Golden Eye: Art from the Robert & Jeannette Powell Collection
For the first time since this artwork graced their home, selections from the Robert and Jeannette Powell art collection will hang together at the Reynolds Gallery at the University of the Pacific. The exhibition includes sixteen pieces by world-renowned artists representing significant art movements of the mid to late 20th century who have never been exhibited together in Stockton. The show features Californians Charles Arnoldi, Richard Diebenkorn, Joe Draegert, Sam Francis, Gregory Kondos, Tom Lieber, Frank Lobdell, Nathan Oliveira, Ruth Rippon, Yoshio Taylor, and Wayne Thiebaud as well New Yorkers Jake Berthot and Jasper Johns. Organized by University Curator Lisa Cooperman, the exhibition is a look at the very personal and much-loved collection from the Powell’s estate, gifted to the University of the Pacific in 2012.
Neither Robert or Jeannette Powell, Bay Area natives, received college degrees but they believed in the value of higher education. Through vision and grit Bob became a successful Sacramento developer and Jeannette a professional interior designer. Both were gracious though shy philanthropists. Introduced to then President of Pacific, Don DeRosa and his wife Karen by mutual friend Ed Westgate, their enthusiasm for the University grew as their friendships deepened.
For over 20 years the Powells generously supported Pacific. Both served as regents; gave the lead gift to build and name the Jeannette Powell Art Center; and endowed the Powell Scholars Program, Pacific's premier academic merit program. Their crowning bequest made posthumously in 2012 will benefit deserving students, faculty, and staff through endowments well in to the future.
The Powells were immensely private despite the public real estate projects they created. Bob insisted on a low profile as the developer of the Pavilions shopping center in Sacramento and builder of over 7000 residences beginning in the early 1980s including the master-planned community of Gold River where they made their home. Jeannette, a designer and self-taught artist, developed much of the aesthetic for the model homes they created and she too preferred to exert her influence by cultivating artists directly and displaying their work in public places. Ruth Rippon, a Sacramento based ceramic sculptor and teacher whose work is in this show, was commissioned by Jeannette to create a series of tableaux of her life-sized ceramic ladies or LOLLIES which were exhibited at the Pavilions.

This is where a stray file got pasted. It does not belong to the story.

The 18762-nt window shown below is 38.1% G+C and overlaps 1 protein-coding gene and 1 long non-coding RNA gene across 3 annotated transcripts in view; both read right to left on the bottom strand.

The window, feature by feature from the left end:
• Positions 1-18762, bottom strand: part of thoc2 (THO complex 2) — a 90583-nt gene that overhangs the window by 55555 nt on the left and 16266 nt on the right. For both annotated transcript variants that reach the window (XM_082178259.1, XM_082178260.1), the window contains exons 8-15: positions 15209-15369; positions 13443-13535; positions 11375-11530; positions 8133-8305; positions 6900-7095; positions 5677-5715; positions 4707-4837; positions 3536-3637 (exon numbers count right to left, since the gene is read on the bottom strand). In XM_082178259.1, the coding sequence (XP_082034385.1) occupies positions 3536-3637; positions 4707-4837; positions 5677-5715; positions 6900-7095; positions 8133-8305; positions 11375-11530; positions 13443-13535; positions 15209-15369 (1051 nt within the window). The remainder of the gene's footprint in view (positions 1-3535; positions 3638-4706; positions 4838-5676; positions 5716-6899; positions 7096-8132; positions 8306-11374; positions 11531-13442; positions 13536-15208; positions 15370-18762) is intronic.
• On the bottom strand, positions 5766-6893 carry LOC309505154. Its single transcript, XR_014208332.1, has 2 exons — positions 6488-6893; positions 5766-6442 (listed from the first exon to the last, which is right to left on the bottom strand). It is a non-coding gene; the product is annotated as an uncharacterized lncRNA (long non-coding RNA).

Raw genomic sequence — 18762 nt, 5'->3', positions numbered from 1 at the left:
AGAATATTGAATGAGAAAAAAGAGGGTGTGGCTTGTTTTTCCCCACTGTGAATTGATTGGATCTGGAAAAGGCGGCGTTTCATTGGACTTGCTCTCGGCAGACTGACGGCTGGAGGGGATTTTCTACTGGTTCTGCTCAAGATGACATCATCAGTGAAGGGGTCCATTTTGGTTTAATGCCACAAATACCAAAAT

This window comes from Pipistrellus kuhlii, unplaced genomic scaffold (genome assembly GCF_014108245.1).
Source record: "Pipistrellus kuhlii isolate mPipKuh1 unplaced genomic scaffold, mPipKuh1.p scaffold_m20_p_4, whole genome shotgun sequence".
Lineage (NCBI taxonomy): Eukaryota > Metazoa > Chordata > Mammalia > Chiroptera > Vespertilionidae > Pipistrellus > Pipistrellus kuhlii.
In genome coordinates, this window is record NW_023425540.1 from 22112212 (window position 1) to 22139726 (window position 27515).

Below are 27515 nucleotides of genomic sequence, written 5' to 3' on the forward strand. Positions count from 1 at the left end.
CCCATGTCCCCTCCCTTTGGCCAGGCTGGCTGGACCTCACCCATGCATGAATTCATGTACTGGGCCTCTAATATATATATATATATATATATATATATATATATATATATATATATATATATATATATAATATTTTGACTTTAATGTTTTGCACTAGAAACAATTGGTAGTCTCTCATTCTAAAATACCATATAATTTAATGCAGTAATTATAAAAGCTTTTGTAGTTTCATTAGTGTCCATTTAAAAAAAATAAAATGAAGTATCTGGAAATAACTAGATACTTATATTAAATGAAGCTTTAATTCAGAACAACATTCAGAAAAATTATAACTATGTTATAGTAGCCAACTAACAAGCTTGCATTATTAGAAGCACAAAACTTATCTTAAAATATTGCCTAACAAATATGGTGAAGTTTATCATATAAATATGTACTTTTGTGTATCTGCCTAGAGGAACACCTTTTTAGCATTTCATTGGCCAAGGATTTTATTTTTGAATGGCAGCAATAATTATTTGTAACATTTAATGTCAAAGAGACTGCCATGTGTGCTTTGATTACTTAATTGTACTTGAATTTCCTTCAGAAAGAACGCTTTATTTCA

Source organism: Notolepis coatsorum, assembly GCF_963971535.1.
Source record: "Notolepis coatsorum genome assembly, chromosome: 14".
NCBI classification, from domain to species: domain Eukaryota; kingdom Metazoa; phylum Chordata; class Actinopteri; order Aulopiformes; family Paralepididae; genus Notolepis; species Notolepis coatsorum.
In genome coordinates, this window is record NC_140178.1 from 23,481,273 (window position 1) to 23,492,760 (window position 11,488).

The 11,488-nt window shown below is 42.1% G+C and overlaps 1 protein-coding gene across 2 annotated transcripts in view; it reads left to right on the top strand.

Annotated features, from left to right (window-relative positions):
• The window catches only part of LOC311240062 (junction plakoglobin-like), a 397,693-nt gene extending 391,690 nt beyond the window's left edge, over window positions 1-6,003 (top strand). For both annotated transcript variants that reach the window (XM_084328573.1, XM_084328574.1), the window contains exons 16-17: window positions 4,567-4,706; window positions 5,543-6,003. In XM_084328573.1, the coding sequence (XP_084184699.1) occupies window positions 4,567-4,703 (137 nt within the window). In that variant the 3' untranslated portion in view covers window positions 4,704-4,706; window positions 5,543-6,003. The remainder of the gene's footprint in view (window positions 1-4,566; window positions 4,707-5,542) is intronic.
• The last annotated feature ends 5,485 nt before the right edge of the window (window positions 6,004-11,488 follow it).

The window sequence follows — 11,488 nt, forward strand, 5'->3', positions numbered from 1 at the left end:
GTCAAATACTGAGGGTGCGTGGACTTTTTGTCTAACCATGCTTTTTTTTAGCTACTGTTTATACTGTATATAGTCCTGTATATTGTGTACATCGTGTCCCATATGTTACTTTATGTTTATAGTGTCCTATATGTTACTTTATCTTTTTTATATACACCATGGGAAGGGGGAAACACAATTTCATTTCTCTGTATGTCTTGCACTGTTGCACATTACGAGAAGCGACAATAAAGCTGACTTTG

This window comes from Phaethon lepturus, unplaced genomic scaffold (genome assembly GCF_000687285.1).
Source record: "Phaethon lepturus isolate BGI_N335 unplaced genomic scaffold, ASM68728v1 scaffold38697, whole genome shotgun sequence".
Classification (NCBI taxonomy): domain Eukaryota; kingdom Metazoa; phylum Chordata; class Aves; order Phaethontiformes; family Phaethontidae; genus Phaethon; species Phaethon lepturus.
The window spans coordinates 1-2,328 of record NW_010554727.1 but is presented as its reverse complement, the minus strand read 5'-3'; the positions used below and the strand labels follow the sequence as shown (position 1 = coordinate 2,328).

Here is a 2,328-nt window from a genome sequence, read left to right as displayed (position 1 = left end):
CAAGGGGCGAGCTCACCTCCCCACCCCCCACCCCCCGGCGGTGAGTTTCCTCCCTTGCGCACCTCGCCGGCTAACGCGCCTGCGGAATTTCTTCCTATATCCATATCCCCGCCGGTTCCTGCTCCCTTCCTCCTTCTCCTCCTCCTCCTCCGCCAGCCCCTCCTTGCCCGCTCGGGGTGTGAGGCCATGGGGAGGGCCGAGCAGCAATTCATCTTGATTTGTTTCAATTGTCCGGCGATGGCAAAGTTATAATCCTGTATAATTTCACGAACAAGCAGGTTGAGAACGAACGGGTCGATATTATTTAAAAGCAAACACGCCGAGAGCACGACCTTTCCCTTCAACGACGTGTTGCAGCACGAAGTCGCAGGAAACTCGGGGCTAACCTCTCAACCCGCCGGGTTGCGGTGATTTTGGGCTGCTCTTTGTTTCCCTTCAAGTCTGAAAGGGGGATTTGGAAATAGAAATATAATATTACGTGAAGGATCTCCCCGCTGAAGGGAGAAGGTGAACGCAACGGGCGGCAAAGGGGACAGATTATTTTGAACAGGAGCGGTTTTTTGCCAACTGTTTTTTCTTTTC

The Powell collection is Californian in spirit and substance. This exhibition represents only a fraction of the large amount of work the Powells amassed during their lifetimes. Additional art was gifted to the Crocker Art Museum, San Francisco Museum of Modern Art and other institutions. Per Jeannette’s instructions their gift to Pacific was installed in public spaces on all three campuses and is seen by hundreds of people every day. It is an expression of personal taste; a collection they lived with representing a love of energy, action, and the human touch.
The paintings, prints and sculptures in the Powell Collection are considered contemporary, that is art made after 1970 when no single ideology or -ism held sway. Most of the artists themselves were direct contemporaries of the Powells and the work itself was freshly made. Not for them were stodgy old masters or bland pastoral scenes, rather the artists, most of whom were loosely affiliated with the Bay Area Figurative School, rejected the lingering, dominant trend of Abstract Expressionism favoring overall, less drama and more light. Abstraction, figuration, and landscapes exist happily side by side.
Johns and Berthot are the geographic exceptions to the Powell’s collecting taste; both are New Yorkers. Diebenkorn – whose first teaching job in Southern Illinois led him to paper over his studio windows in despair of the bleak landscape before he returned to Berkeley –Lobdell, Oliveira, Thiebaud, Rippon, Taylor, Draegert, and Kondos represent the Bay Area and Central Valley. Arnoldi, Francis, and Lieber make up the Los Angeles contingent. These artists are also exceptional educators, affiliated with the San Francisco Art Institute (formerly the California School of Fine Arts), San Jose State, Stanford University, California College of Art (formerly California College of Arts and Crafts), Sacramento State, and UC Davis. They are all exhibited, published and written about as well as held in major collections around the world.
It was the Powell’s wish to support both deserving students at Pacific and the community as a whole by sharing their success. Their art collection is a manifestation of this success; this exhibition offers a new audience the immense pleasure of looking, the golden reward that comes in at the eye.
The Reynolds Gallery is located in the Jeannette Powell Art Center on the campus of the University of the Pacific at 1071 W. Mendocino Ave in Stockton. Follow us on Facebook, Instagram and visit us at http://go.pacific.edu/ReynoldsGallery. Exhibition Dates October 1 – November 2. Opening Reception Thursday, October 4 from 6 – 8 pm. Gallery hours Monday – Friday, 9:00 am – 4:30 pm.